Posted by: John Savageau in china, censorship on
Jun 30, 2009
Possibly due to international pressure, possibly due to the fact it probably simply wouldn't work, China has made a decision to delay the deadline for companies to install the controversial "Green Dam" software in all new computers sold in the country. The software package, formally called "Green Dam Youth Escort," was promoted by the Chinese government as a utility to protect Chinese citizens from being exposed to pornography.
However, once the package was released to manufacturers and testing organizations it quickly became apparent the software had other features, including filtering words and topics deemed too sensitive for Internet users. Those topics include phrases like "Falun Gong," and "7/4 (a reference to the Tianamen Square Massacre)." If a user typed sensitive phrases into a browser search window, Green Dam would immediately close the browser window denying the user access to both the browser and content.
Other content being requested resulted in POP UP screens announcing the content is "harmful" to web viewers.
Internet censorship is control or suppression of the publishing or accessing of information on the Internet. (Wikipedia)
Attempts to censor Internet content have been around for years. In the good old days of the US Internet we had a lot of innovative censorship ideas including the Communications Decency Act of 1996 and the "clipper chip." In recent years we've added additional utilities demanded by the Children's Internet Protection Act and Online Predators Act.
It is not only the United States. Many countries around the world restrict Internet access for a variety of reasons, both political and to prevent access to "indecent" materials.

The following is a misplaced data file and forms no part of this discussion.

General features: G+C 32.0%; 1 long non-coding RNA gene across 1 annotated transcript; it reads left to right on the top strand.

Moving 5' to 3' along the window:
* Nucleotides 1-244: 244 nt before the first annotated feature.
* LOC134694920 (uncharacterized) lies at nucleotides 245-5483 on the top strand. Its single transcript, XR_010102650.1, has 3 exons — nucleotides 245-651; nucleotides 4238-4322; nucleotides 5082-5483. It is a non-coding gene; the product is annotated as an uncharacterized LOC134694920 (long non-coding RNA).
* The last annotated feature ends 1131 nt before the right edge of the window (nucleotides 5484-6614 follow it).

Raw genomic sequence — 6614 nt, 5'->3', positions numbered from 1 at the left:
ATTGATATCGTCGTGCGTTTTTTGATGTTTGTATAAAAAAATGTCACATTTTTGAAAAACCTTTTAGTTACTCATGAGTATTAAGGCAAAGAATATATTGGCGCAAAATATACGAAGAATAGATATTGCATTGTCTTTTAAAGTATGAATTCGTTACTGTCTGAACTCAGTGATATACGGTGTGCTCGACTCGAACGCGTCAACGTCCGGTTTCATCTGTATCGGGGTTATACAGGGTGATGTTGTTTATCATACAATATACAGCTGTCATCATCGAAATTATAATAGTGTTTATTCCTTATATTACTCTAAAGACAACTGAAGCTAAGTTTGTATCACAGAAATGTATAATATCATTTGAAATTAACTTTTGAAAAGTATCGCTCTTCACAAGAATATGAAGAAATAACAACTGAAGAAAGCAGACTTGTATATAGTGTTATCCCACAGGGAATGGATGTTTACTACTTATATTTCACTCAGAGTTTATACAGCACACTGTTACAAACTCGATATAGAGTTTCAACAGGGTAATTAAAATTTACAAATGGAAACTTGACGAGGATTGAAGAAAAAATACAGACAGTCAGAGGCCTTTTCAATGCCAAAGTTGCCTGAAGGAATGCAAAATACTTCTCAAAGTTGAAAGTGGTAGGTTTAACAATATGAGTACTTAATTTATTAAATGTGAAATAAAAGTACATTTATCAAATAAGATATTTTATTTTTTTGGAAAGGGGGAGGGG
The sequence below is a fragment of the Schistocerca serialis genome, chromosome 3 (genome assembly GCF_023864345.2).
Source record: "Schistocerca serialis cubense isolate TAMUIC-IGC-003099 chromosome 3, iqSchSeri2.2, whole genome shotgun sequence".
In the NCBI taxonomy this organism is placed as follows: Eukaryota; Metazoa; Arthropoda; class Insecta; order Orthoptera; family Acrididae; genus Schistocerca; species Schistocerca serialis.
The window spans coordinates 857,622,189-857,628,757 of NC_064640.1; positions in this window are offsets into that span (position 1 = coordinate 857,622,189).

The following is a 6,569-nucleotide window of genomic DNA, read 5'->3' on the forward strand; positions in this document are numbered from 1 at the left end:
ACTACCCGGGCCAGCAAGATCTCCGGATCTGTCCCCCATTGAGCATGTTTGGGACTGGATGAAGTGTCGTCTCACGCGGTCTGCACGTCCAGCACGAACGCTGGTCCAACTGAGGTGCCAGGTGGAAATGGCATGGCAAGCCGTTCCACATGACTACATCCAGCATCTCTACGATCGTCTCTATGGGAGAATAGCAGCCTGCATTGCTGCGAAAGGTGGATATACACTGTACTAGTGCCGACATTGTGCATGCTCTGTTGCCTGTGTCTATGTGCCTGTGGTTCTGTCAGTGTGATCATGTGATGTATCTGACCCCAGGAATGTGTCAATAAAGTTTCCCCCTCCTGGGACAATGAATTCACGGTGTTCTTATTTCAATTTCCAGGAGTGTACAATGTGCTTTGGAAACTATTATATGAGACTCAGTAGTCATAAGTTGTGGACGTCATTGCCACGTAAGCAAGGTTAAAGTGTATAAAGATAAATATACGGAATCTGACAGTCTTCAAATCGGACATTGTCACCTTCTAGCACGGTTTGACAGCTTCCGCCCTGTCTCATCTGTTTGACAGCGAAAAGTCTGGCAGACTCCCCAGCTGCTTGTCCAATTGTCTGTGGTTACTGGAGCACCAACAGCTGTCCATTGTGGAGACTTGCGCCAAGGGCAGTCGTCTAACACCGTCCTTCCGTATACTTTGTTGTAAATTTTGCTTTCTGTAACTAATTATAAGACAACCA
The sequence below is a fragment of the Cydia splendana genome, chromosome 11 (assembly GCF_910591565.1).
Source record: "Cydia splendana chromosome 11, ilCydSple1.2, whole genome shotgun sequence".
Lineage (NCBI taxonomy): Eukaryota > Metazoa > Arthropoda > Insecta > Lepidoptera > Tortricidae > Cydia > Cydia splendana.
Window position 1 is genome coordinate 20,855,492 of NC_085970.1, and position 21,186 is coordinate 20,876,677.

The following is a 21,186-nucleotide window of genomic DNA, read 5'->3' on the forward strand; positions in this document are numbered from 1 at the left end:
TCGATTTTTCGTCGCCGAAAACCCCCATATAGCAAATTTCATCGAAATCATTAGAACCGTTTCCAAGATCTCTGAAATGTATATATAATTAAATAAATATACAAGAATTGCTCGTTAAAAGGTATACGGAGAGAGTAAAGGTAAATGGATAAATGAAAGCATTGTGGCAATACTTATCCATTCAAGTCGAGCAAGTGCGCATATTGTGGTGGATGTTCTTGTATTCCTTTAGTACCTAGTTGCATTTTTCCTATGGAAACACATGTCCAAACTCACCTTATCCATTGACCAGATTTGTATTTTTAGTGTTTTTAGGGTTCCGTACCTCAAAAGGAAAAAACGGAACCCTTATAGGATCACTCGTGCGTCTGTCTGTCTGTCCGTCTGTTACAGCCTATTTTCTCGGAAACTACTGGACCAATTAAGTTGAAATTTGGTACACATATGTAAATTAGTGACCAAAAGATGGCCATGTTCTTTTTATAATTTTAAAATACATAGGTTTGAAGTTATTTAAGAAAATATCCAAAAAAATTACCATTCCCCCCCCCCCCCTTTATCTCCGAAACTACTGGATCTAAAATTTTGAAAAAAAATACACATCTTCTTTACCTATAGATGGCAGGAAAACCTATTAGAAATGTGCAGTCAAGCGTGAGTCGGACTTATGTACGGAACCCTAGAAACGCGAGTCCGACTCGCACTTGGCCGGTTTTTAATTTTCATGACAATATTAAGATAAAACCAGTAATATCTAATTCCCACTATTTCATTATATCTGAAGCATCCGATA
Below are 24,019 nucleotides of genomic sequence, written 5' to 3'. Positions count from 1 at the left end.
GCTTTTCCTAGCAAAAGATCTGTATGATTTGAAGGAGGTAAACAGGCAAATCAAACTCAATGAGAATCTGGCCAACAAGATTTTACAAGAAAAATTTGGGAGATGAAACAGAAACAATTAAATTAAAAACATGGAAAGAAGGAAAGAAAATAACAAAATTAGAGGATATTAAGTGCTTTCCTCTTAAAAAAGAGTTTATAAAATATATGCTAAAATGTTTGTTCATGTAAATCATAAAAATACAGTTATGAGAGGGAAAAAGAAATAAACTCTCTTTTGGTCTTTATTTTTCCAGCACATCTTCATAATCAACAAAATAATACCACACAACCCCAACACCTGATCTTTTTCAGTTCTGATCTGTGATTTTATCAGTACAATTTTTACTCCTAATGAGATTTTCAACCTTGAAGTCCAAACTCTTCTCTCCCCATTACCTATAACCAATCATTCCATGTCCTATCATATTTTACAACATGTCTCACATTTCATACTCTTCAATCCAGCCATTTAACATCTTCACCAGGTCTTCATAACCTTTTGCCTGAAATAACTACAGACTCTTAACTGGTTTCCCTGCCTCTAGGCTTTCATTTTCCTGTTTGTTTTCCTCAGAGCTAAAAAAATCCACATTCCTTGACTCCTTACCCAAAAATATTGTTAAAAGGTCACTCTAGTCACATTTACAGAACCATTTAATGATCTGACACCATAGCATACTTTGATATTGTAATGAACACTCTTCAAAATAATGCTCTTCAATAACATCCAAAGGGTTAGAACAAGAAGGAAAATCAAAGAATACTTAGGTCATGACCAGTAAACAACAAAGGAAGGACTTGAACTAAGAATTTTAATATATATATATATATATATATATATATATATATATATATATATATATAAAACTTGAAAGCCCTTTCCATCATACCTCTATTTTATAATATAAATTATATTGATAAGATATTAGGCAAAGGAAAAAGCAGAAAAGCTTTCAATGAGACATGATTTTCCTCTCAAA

"We see headlines like this coming from communist China, but never expect that it could happen here in Minnesota," Matt Werden, the Minnesota state director for the non-profit Poker Players Alliance, said in a statement. "This is about keeping the Internet free of censorship and ensuring that law abiding citizens can enjoy a game of Texas Hold 'Em in the comfort of their own homes, whether it's online or with a group of friends."
Minnesota has entered the war on gambling by order of the Alcohol and Gambling Enforcement Division (AGED), directing the main Internet Service Providers (ISPs) to block access to more than 200 suspected online gambling sites located around the world. "We are putting site operators and Minnesota online gamblers on notice and in advance," says John Williams, director of AGED. "Disruption of these sites cash flow will negatively impact their business models. State residents with online escrow accounts should be aware that access to their accounts may be jeopardized and their funds in peril." ("iMEGA to get involved in Minnesota Gambling Matter")
Now I am not a fan of gambling. In fact, even with nearly monthly visits to Las Vegas for business and other travel, I can think of less than a handful of times I have actually gone near a slot machine, and I do not know enough about card games or other games to even waste the time at a table. On the other hand, I adamantly am opposed government censorship of media. I have lived in China, Mongolia, and other countries where control of the media is absolute. The government lets the public see what it wants the public to see or hear, and that changes the way people think. Censorship is about the same as propaganda, as censorship is the same as thought leadership.